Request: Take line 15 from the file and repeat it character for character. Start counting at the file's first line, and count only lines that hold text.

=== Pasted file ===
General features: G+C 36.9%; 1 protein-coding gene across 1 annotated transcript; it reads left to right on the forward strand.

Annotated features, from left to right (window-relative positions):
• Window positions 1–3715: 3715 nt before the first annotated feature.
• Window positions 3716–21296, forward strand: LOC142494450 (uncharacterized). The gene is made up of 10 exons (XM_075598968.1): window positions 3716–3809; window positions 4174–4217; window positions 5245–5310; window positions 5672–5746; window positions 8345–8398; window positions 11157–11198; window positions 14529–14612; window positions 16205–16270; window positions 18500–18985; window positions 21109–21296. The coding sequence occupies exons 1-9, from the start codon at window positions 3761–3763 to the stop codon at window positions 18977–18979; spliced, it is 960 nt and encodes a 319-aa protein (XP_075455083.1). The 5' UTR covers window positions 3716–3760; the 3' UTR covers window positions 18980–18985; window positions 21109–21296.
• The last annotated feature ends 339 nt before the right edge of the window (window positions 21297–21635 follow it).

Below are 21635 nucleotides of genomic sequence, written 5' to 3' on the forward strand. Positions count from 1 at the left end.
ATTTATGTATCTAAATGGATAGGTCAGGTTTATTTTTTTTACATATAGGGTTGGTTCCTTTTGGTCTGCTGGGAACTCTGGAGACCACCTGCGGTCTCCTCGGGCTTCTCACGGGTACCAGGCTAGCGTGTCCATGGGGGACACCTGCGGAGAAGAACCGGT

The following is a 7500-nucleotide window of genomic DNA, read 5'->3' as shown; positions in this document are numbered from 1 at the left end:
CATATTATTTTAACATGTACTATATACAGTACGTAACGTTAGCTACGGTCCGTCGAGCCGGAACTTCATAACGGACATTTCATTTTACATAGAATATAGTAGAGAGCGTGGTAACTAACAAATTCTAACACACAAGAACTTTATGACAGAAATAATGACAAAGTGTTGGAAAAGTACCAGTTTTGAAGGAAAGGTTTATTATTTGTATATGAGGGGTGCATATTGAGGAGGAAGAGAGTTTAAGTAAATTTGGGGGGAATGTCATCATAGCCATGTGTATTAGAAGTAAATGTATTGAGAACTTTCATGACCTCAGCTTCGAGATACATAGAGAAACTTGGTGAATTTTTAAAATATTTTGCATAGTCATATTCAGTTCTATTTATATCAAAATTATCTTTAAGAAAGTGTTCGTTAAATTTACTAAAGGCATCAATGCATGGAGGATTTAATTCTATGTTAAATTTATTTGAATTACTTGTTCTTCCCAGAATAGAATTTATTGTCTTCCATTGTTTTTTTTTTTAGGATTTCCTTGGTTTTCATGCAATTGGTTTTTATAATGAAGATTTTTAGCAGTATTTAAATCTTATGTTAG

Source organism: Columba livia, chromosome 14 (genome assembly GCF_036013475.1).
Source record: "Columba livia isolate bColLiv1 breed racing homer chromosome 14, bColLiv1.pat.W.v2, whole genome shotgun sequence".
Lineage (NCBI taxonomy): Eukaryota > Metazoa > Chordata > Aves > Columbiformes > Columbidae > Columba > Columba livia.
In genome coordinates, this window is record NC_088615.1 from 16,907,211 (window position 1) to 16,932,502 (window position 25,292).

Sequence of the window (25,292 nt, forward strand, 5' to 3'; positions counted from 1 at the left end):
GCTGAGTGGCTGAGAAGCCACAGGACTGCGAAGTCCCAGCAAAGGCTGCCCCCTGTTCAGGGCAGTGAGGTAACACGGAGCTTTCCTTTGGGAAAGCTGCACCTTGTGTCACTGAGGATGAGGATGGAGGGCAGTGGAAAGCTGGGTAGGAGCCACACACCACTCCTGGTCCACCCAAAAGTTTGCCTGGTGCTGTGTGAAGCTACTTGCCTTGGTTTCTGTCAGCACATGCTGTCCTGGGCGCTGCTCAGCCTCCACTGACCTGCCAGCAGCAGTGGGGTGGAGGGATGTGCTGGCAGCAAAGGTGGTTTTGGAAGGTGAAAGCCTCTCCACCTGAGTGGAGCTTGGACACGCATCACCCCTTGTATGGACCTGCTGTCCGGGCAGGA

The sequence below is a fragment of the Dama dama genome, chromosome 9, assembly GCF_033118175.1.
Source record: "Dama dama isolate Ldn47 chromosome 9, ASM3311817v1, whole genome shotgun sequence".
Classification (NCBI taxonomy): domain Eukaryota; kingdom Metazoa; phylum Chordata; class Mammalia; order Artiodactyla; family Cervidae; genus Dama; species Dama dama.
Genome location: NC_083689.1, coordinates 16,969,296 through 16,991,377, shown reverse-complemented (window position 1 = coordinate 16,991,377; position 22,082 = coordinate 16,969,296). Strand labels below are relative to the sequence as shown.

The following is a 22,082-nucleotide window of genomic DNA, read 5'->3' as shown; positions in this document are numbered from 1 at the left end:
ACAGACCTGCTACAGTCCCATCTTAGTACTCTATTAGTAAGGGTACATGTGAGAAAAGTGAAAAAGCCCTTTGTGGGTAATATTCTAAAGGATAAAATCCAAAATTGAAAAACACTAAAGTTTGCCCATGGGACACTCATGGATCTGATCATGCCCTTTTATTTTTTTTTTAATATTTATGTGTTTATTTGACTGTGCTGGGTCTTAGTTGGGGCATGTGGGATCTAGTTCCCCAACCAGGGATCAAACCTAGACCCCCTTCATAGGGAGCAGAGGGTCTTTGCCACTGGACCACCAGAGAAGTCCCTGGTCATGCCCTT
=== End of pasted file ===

GCTGAGTGGCTGAGAAGCCACAGGACTGCGAAGTCCCAGCAAAGGCTGCCCCCTGTTCAGGGCAGTGAGGTAACACGGAGCTTTCCTTTGGGAAAGCTGCACCTTGTGTCACTGAGGATGAGGATGGAGGGCAGTGGAAAGCTGGGTAGGAGCCACACACCACTCCTGGTCCACCCAAAAGTTTGCCTGGTGCTGTGTGAAGCTACTTGCCTTGGTTTCTGTCAGCACATGCTGTCCTGGGCGCTGCTCAGCCTCCACTGACCTGCCAGCAGCAGTGGGGTGGAGGGATGTGCTGGCAGCAAAGGTGGTTTTGGAAGGTGAAAGCCTCTCCACCTGAGTGGAGCTTGGACACGCATCACCCCTTGTATGGACCTGCTGTCCGGGCAGGA